Radioligand Binding Assays

Equilibrium Binding Assays Detection of allosteric interactions using an equilibrium binding assay relies on the ability of a putative allosteric ligand to alter the binding affinity of a radiolabeled orthosteric ligand to either increase or decrease the specific binding of the orthosteric probe. The most common assay in this regard is to perform a modulator titration curve against a single fixed concentration of orthosteric radioligand. According to the simple ATCM, the maximum fractional binding (FB) of the orthosteric ligand is a function of the cooperativity of the interaction, and is given by [30]:

From this relationship, it can be seen that an allosteric ligand exhibiting very high negative cooperativity (a ^ 0) can completely inhibit the specific binding of the radioligand and therefore be misinterpreted as a competitive orthosteric ligand. If the negative cooperativity is not too high, then the interaction will deviate from the expectations of competition due to the fact that appreciable ternary complex (ARB, Fig. 3.1a) will still be detected at high concentrations of modulator, resulting in a nonzero degree of specific radioligand binding (Fig. 3.3). Thus, one means of differentiating allosteric antagonism from competitive antagonism is to utilize large concentrations (>KA) of orthosteric radioligand as a probe.

A second issue that needs to be considered in the conduct and interpretation of equilibrium binding assays is that an allosteric modulator with a weak

Ligand Binding Assay

centrations of an allosteric modulator (KB = 10-7M) under conditions of different degrees of positive or negative cooperativity (a values indicated in the figure) on the percent specific binding of an orthosteric radioligand, denoted A*. Note that for high degrees of negative cooperativity (boxed region, top panel), the interaction becomes difficult to distinguish from competitive antagonism. However, increasing the concentration of radioligand (bottom panel) can unmask the allosteric effect.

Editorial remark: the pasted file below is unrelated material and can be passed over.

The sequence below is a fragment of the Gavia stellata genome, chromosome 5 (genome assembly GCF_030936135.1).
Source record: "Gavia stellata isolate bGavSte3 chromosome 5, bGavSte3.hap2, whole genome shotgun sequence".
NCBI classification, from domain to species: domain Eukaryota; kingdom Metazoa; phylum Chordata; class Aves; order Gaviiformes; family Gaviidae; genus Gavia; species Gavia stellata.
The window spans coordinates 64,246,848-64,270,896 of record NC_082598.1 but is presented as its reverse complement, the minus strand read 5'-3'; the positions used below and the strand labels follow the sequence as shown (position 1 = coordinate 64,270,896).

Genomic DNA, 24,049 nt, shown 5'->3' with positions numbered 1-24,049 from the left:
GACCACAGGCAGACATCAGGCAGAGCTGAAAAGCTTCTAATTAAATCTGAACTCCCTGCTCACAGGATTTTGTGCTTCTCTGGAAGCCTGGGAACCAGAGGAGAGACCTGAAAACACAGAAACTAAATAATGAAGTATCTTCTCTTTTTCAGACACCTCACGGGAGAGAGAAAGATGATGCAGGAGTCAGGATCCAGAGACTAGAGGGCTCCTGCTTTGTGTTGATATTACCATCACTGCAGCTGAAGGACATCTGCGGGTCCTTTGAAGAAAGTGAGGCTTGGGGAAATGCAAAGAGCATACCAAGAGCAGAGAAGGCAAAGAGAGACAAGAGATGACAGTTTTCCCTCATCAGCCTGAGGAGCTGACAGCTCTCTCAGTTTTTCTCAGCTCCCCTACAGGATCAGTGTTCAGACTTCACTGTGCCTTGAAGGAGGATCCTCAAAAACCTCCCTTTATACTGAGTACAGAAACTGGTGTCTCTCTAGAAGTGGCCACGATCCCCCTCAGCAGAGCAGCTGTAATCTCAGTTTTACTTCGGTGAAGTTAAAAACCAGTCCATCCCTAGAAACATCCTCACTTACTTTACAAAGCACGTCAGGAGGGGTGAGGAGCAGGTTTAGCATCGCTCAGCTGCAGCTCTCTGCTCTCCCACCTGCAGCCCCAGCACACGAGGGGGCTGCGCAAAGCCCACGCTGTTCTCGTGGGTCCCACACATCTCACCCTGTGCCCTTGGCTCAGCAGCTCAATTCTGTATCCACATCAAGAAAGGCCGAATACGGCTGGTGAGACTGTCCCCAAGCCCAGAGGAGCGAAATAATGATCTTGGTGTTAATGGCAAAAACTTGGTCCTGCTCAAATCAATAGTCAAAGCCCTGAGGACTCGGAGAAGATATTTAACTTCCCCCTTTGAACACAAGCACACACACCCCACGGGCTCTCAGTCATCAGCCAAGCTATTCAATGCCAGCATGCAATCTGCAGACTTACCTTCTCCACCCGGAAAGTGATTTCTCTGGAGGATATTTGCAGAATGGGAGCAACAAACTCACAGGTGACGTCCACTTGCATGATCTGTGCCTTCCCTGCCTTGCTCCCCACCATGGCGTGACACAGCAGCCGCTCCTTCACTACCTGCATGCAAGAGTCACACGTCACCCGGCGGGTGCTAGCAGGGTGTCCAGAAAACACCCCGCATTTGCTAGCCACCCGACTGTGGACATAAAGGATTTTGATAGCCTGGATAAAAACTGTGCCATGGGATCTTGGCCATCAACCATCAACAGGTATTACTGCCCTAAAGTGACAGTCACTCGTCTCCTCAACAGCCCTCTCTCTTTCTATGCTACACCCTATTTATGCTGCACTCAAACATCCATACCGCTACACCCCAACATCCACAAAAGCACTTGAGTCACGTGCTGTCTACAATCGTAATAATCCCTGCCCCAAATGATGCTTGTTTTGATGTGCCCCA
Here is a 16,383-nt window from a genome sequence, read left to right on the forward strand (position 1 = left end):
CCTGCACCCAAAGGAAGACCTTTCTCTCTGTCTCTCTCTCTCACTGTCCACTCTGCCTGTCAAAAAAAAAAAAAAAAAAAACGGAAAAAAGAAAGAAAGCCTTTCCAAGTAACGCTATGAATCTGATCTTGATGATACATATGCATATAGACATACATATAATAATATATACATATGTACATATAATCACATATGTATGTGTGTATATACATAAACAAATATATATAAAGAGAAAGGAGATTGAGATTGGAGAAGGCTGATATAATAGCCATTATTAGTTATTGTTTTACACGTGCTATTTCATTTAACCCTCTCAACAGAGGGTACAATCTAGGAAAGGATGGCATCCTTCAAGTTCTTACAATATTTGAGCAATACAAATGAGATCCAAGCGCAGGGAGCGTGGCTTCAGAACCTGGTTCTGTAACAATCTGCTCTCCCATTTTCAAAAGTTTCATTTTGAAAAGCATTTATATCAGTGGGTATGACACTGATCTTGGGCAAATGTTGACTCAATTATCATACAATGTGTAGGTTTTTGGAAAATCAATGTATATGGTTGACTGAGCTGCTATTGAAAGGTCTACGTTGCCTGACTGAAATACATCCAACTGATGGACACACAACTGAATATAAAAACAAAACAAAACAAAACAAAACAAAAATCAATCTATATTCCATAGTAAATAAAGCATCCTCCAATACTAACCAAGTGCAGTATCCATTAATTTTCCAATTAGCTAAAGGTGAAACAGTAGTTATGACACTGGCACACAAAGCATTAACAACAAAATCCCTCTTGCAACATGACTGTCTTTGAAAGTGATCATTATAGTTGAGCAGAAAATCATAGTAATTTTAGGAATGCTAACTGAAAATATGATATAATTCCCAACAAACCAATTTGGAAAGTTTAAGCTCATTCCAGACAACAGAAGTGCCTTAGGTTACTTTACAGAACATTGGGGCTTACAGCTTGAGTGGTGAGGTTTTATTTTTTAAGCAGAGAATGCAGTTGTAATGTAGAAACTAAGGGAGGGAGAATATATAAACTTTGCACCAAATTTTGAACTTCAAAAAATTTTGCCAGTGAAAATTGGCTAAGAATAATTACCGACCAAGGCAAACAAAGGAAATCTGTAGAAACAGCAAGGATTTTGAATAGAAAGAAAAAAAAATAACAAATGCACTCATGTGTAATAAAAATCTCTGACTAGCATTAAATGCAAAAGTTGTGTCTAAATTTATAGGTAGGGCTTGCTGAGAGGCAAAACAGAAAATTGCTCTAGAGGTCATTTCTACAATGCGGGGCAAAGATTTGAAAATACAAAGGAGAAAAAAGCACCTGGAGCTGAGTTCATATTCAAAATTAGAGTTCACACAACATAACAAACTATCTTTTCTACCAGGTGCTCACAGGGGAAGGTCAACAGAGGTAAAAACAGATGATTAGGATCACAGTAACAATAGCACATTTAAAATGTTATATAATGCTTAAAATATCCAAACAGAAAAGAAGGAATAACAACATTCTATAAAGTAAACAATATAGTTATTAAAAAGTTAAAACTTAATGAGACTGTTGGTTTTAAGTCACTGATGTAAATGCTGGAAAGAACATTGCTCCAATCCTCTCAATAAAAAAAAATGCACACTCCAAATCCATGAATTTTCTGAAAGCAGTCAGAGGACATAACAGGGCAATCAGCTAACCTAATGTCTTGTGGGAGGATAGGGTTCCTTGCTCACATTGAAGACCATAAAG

centrations of an allosteric modulator (KB = 10-7M) under conditions of different degrees of positive or negative cooperativity (a values indicated in the figure) on the percent specific binding of an orthosteric radioligand, denoted A*. Note that for high degrees of negative cooperativity (boxed region, top panel), the interaction becomes difficult to distinguish from competitive antagonism. However, increasing the concentration of radioligand (bottom panel) can unmask the allosteric effect.

cooperativity factor (a ~ 1) may not be detected due to a lack of sensitivity of the method in this instance; this is common for allosteric modulators that exert their effects predominantly on receptor signaling rather than binding. Utilizing another orthosteric ligand belonging to a separate chemical class may overcome this, assuming that the allosteric modulator exhibits a different degree of binding cooperativity with the new probe. In general, however, radioligand binding assays are most useful if the modulator behaves according to the simple ATCM with a reasonable degree of either positive or negative cooperativity. There are a few instances where high-affinity allosteric radioligands have been developed, for example, for M2 muscarinic receptors [31] or metabo-tropic glutamate receptors (mGluRs) [32] , but by and large, the equilibrium binding assay using a radioactive allosteric ligand to screen for other allosteric ligands that act at the same site is not yet a routine method of detection of allosteric modulators.